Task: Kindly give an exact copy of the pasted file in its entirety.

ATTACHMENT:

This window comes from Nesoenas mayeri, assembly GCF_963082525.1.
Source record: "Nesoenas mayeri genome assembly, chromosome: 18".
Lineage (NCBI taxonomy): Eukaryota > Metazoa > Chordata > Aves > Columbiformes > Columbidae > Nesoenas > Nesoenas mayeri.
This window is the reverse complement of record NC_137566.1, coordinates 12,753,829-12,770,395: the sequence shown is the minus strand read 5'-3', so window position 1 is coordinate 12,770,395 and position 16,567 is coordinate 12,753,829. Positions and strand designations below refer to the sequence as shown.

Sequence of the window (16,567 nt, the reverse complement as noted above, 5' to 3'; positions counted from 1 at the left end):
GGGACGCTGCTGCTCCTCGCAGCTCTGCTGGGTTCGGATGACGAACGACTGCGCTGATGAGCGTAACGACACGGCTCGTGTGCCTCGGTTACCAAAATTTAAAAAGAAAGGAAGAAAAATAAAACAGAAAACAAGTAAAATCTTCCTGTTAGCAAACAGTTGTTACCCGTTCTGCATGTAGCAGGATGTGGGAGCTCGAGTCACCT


This window comes from Nesoenas mayeri, assembly GCF_963082525.1.
Source record: "Nesoenas mayeri genome assembly, chromosome: 18".
Lineage (NCBI taxonomy): Eukaryota > Metazoa > Chordata > Aves > Columbiformes > Columbidae > Nesoenas > Nesoenas mayeri.
This window is the reverse complement of record NC_137566.1, coordinates 12,753,829-12,770,395: the sequence shown is the minus strand read 5'-3', so window position 1 is coordinate 12,770,395 and position 16,567 is coordinate 12,753,829. Positions and strand designations below refer to the sequence as shown.

Sequence of the window (16,567 nt, the reverse complement as noted above, 5' to 3'; positions counted from 1 at the left end):
GGGACGCTGCTGCTCCTCGCAGCTCTGCTGGGTTCGGATGACGAACGACTGCGCTGATGAGCGTAACGACACGGCTCGTGTGCCTCGGTTACCAAAATTTAAAAAGAAAGGAAGAAAAATAAAACAGAAAACAAGTAAAATCTTCCTGTTAGCAAACAGTTGTTACCCGTTCTGCATGTAGCAGGATGTGGGAGCTCGAGTCACCT